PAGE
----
When attaching the leg supports to the central span in sub-assembly three, you have the choice of fitting each in the inboard or outboard position. When deciding, you should consider where any road transport using the facility would be positioned and how many tracks you want to span.
Ensure that all the contact positions for the leg supports are glued in place including the side struts. This involves a lot of clamping, gluing and waiting, but will lead to a much stronger structure.
When making sub-assembly four, ensure that you have all four wheels and 18 ball bearings in place before you glue the two halves together. Have a container to hand for the ball bearings so you don’t lose any.
Apply the glue to one half, quickly put the wheels in place and then press the two halves together. I had to use five clamps to hold such a large piece together until the glue had set.
When constructing the ladder (sub-assembly five) ensure that you line up the rungs between the steps and the cover. Then glue the assembly to one of the legs, ensuring that the tab at 90 degrees to the leg is at the top of the ladder.
For sub-assembly seven, the instructions suggest gluing the eight wheels (part 20) to the trolley frame (part 27). It is probably better if these revolve, though. Start by cutting some 3mm discs from a 0.45mm plastic sheet using a hollow punch.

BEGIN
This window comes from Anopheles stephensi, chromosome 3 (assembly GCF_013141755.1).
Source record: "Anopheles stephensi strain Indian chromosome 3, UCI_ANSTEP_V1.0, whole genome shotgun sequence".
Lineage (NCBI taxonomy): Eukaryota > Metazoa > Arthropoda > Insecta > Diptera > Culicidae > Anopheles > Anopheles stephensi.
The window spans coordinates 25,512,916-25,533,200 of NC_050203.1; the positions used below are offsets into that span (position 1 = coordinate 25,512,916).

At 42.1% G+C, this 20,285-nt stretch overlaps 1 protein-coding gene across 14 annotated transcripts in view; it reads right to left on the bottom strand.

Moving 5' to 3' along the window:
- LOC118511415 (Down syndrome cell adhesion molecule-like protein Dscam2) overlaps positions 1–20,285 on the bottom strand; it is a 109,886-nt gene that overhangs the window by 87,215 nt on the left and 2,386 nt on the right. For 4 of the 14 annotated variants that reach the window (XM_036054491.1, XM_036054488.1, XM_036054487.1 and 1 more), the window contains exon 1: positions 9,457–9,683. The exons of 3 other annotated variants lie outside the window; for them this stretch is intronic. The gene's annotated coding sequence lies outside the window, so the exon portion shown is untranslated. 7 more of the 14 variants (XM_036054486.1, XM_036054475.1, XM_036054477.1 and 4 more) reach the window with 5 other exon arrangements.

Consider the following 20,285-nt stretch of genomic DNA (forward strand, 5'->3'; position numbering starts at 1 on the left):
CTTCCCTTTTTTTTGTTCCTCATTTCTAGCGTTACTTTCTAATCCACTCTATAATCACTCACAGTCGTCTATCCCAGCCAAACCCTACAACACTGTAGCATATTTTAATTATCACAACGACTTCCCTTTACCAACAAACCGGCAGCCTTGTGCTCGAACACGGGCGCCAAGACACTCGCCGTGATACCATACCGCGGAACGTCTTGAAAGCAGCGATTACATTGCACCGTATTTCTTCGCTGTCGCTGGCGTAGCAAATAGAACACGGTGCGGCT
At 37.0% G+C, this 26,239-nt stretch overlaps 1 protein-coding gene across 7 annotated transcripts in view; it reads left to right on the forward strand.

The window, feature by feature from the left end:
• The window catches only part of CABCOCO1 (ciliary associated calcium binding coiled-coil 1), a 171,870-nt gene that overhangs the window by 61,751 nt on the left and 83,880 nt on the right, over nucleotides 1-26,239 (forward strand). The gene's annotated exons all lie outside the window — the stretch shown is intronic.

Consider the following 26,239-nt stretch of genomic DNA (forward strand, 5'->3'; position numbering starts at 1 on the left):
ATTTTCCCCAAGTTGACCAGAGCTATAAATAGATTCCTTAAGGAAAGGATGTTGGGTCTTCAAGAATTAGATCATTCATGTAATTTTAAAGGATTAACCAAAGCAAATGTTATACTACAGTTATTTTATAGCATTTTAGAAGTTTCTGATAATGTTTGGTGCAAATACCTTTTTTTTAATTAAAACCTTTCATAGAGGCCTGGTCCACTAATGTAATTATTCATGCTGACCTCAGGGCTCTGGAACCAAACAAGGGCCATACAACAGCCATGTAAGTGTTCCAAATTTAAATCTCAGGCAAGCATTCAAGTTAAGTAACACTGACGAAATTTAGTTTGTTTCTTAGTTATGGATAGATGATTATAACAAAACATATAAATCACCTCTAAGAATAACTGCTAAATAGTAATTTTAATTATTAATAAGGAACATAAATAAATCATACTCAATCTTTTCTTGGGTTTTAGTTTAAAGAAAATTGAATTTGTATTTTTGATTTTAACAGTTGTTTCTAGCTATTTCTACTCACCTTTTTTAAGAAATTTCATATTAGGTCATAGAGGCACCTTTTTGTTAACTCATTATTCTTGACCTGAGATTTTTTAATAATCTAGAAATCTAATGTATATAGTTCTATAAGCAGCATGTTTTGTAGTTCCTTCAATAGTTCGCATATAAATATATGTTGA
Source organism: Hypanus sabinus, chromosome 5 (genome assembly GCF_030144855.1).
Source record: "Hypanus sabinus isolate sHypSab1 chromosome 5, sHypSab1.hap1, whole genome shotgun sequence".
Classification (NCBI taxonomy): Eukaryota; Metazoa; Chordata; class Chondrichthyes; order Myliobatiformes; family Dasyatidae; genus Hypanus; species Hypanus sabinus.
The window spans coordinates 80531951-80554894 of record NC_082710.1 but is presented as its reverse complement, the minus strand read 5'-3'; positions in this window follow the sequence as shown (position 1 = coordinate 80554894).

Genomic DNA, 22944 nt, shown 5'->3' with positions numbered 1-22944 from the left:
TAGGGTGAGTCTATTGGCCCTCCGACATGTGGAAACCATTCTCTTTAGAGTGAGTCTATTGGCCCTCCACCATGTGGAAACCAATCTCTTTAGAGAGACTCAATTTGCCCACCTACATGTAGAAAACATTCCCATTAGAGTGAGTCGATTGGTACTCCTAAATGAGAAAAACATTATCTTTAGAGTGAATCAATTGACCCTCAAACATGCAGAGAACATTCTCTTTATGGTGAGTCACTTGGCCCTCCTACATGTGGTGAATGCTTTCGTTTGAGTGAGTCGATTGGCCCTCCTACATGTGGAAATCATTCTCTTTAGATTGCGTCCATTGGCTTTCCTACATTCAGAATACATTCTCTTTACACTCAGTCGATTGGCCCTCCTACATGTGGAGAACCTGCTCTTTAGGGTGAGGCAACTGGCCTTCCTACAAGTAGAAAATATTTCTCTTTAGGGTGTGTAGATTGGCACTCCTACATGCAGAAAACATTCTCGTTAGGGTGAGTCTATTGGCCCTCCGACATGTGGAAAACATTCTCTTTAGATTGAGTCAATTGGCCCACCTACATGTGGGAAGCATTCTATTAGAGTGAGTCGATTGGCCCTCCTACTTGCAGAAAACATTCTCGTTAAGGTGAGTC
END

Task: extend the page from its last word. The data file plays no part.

Put each wheel through the hole and glue the disc to the other side, being careful not to get glue anywhere except the end of the axle.
Two of the wheels on the trolley frame have longer axles to go through the material. Cut off the axle, drill a hole, and fit longer ones made from 2mm diameter plastic rod.
When fitting the two spools in section seven, ensure that you fit the gears inward so that they mesh. This will enable the hooks to work in unison.
Do not assemble the glazing yet and put all wheels and pulleys in place. Push parts 12 into position temporarily at either end of the main girder. Cover mounting holes with masking tape.
Mount small parts onto card using double-sided tape or a mounting spray glue. Use clamps to hold parts while painting. A large paintbrush handle is useful for holding parts with a central hole.
Mount the seat onto a piece of card and then brush-paint it using enamel in whatever colour you have chosen.
Give any areas where you have used filler a quick coat of white primer and leave to dry. Then, spray the yellow topcoat; I used Humbrol 99 enamel. Spray half of each assembly and when dry, spray the other half. This will give you something to hold.
When spraying parts like this leg, it is essential that you keep the parts and the airbrush in motion so that you get an even covering and reach all corners. Work in good light so that you can see what you are doing.